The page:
Devon is just as beautiful as it was in Coleridge's time. There are still farms and dairies that offer the best of British cooking. STC would feel right at home today with a glass of scrumpy and a plate of fresh baked scones topped with clotted cream!

Tuesday, October 20, 2009

Culinary Sparks From The Firehouse

We rely on our firemen so much . They are there from the serious to the mundane (getting kitty out of the tree) They risk our lives for us and always think of their fellow 'brothers' in times of need. They are also great cooks with some kicking recipes. There are even cooking competitions that are exclusively for firefighters.

Firehouse cooking started out of necessity. There had to be firemen on the ready at the firehouse. Unfortunately some were there during the meal time hours. if a man could could then he was the one elected. Simple meals such as chili , and meatloaf were made. These were easy to whip up and agreeable with everyone. Soon competitions were breaking out about who could make the best chili. In the past few decades other recipes, some downright cordon bleu , were added to both the firefighter's diets and contests. There are chicken fajitas and spaghetti bolognese. Some even make their own sauces along with baked goods.

Some firehouses also have compiled cookbooks featuring their best recipes. There is also a website entitled This is neat site and even has a section where you can type in your leftovers and then a recipe will appear using what you have. I browsed through it and found a really interesting oatmeal cake that sounds perfect for the holidays. I also like the simple recipe for chicken cutlets as well as the ones for the Italian dishes. The directions are easy to follow so even beginners could make the meals without a problem.

Firefighter are not just the heroes we look up to.They're the chefs that constantly awe us. Their recipes and contributions have added greatly to American cuisine. They know how to fight fire and cook with it.

Monday, October 19, 2009

Inn Food

This is the season to visit inns. There‘s nothing like a relaxing fall weekend at a bed and breakfast. You can enjoy the foliage, a walk on a crisp beach or invigorating mountain hike. You can go antiquing or pick up some fun knickknacks for your home. Bes tof all you can experience some good home made food thanks to the inn’s owners.

Most inns serve very homey breakfasts , brunches and sometimes lunches. You can wind up a huge helping of bacons and eggs plus fresh made waffles and pancakes. Some get a little fancier with their own muffins and scones. A few more ambitious B&B owners will create breakfast strata or French toast made with croissants. Some will also provide the eggs from on site chicken coops and fruits from their own trees. All are accompanied with endless cups of steaming coffee and hot tea. The breakfasts are also communal to you can chat and even help the owners or get to know other guests. This way you can also find like minded people to accompany you to the often quaint nearby towns or scenic vistas.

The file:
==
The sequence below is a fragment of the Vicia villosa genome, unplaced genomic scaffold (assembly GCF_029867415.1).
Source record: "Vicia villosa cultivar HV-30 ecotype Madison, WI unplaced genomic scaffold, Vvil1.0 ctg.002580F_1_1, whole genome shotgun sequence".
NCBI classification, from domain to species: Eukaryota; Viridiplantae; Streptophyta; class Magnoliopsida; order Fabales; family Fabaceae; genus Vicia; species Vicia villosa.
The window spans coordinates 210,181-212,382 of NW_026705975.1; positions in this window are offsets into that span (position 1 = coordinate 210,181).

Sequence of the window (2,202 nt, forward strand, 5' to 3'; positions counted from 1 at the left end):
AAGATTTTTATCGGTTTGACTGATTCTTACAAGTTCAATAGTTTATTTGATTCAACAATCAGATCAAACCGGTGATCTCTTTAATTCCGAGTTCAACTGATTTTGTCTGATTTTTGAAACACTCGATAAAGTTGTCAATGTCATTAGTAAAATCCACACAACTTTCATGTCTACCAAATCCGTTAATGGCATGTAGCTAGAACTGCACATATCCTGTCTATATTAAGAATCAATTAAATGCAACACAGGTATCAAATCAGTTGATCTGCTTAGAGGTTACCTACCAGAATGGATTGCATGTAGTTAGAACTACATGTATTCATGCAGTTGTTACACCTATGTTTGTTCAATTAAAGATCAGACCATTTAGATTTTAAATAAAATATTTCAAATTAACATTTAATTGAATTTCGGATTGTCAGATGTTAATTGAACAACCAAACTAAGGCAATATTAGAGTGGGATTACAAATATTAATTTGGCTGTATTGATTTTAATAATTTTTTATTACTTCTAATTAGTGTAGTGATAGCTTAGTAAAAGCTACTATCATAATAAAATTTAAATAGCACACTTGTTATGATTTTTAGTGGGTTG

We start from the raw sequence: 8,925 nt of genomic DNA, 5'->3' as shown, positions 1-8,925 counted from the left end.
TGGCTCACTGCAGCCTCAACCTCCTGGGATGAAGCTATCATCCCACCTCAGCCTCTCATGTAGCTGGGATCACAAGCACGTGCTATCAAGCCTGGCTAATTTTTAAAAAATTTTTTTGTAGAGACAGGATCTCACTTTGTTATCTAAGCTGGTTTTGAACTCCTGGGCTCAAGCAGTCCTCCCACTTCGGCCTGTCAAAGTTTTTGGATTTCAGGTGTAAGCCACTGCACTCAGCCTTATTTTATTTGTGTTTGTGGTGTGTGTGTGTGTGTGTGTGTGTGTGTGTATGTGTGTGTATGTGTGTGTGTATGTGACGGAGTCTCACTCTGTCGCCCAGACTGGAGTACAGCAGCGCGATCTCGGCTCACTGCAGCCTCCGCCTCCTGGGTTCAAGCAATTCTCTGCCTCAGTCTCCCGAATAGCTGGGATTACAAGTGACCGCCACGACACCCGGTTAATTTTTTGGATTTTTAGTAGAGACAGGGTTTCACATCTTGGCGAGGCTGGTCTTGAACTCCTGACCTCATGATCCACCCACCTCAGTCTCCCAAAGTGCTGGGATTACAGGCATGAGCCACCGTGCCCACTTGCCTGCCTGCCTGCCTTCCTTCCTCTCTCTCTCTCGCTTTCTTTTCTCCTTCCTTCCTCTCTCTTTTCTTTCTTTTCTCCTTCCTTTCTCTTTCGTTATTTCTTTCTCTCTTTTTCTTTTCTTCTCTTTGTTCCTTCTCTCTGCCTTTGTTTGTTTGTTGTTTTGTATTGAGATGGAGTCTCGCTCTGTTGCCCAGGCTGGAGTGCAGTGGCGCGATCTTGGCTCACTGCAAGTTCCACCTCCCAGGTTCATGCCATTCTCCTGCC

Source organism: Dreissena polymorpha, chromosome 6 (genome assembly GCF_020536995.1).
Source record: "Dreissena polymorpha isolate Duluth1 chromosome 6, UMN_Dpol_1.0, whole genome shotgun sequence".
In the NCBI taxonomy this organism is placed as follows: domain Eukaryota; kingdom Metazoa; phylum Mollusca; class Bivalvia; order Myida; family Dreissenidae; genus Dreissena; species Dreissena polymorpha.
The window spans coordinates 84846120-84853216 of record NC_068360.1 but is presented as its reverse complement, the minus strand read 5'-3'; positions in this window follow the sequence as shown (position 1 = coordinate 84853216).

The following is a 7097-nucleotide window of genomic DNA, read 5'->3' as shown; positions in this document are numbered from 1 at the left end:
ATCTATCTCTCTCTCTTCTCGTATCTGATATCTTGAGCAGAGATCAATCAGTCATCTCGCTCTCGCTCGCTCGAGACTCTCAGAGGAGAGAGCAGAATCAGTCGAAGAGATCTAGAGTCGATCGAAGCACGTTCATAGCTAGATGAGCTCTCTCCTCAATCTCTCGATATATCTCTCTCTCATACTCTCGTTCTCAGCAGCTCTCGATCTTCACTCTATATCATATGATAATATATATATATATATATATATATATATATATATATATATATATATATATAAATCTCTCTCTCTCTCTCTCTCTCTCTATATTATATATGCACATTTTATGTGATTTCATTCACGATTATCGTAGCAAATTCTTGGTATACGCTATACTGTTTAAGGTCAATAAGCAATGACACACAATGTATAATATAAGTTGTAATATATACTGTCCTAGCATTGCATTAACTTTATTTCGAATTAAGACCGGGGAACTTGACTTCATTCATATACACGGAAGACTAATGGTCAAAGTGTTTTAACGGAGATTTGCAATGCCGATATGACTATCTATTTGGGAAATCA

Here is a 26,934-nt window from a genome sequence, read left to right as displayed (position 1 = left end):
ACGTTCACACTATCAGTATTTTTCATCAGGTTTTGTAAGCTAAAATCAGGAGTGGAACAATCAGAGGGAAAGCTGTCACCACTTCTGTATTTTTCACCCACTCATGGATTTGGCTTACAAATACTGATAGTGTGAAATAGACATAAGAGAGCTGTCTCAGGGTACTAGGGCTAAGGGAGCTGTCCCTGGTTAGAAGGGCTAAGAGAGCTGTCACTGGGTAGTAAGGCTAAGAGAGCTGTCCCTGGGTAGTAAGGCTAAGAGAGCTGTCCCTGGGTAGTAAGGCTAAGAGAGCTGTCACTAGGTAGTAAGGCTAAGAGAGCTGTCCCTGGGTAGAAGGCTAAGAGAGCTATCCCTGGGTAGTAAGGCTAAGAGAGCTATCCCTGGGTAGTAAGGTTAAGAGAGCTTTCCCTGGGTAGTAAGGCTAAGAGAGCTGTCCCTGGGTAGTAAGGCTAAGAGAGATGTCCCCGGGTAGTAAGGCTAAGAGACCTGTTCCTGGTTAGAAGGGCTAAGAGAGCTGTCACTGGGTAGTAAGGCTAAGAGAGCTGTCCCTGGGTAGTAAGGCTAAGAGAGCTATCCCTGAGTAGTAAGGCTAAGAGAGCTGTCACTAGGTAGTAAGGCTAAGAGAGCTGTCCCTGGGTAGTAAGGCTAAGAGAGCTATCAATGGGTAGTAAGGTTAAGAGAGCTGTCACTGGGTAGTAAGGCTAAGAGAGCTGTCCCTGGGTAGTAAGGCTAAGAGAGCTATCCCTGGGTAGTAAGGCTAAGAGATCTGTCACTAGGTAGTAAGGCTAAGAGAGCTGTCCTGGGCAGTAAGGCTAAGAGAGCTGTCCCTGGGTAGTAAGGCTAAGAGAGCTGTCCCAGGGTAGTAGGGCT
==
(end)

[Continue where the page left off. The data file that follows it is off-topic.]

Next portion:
Some B & B’s do serve lunch and dinner but these are the ones that have onsite restaurants. Both meals will probably be served family style and will have many local recipes and specialties. There are some in the Chesapeake area that make wonderful crab cake sand crab fritters. Some Pennsylvania ones draw from their local product and some good solid Amish dishes.

This is not only the time to relax at a cozy B&B but to enjoy the good, homemade food to has to offer. After a relaxing night’s sleep you can fill up on a goody hearty and tasty breakfast. It’s the perfect start for a fall weekend away!

Saturday, October 17, 2009

Today Is Sweetest Day!!!

October 17th is a national holiday! It's Sweetest Day a day devoted to all things sweet, especially candy and more specifically chocolate. Actually I had forgotten about this.Let's face any October holiday is overshadowed by Halloween. However this one is a fun one too and celebrates candy.Unlike the other this has a deeper meaning and remind sus to be selfless.

Sweetest Day isn't one of these new-fangled holidays to brew up trade for candy companies. it was actually started in 1922 by Herbert Birch Kingston in Cleveland. it was designated to be the third Saturday in October and was created for the benefit of Cleveland orphans and shut ins..The holiday still a big one there as it is in Detroit and Buffalo. People give and receive small boxes of chocolate along with sweet notes. It's to remind people that others in their lives have meaning and worth.

This Sweetest Day I'll be buying little ballotins from Butlers for family . The candy shop has the best candy and I want my relatives to appreciate the good taste of fine chocolates. I also want them to know that they mean the world to me and this a very small way of thanking them for doing too much. It's also a nice way of reminding them that they do mean so much to me.

This Sweetest Day treat your friends and loved ones to a small gift of chocolate or even a random act of kindness. Remind them of how much they mean to you and how they sweeten up your life.

Friday, October 16, 2009

Cannolis - That Sicilian Treat

Sicily is known for a lot of things: its ancient culture, its; beautiful beaches and of course its variety of foods, including pastries. The last has a srtandout universally loved by everyone. This is the cannoli, a crisp fried tube filled with a creamy ricotta mix. There have been variations on the recipe but the original one is the best.

Cannoli which is the plural started in Palermo during the Carnevale season leading up to lent. The tubes were representative of fertility and possibly first served a the harem of Caltisenetta indicating an Arab influence, The shells themselves are made from butter flour, vegetable oil and sometimes a dash of cinnamon for added flavor and color. These are then fried in hot oil and left to drain on paper towels. The filling traditionally is a blend of ricotta or marscapone cheese, and confectioner‘s sugar blended to a creamy consistency. Chocolate chip are added as are citron and candied cherries to give it color and taste. Once the cannoli are filled the ends can be dusted with chopped green pistachios. The cannoli should be eaten when the shell is crispy and fresh otherwise the filling will sog up the pastry.